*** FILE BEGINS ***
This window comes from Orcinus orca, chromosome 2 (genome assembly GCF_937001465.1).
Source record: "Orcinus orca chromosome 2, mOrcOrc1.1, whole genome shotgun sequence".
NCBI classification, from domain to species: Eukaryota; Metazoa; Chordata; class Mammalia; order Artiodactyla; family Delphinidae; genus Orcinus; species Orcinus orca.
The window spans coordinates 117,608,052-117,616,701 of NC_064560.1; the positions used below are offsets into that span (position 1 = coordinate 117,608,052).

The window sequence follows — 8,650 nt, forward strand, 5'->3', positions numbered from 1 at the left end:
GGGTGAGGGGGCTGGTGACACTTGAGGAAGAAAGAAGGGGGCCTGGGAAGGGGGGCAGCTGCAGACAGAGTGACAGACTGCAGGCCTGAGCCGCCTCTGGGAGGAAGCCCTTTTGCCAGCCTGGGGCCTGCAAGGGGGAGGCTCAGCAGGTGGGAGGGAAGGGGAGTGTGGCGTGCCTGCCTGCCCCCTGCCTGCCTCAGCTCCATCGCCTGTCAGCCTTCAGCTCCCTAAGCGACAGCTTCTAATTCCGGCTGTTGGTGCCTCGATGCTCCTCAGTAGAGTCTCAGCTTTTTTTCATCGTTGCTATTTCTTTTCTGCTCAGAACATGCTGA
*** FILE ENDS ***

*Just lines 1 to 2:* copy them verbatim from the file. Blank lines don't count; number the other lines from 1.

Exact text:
This window comes from Orcinus orca, chromosome 2 (genome assembly GCF_937001465.1).
Source record: "Orcinus orca chromosome 2, mOrcOrc1.1, whole genome shotgun sequence".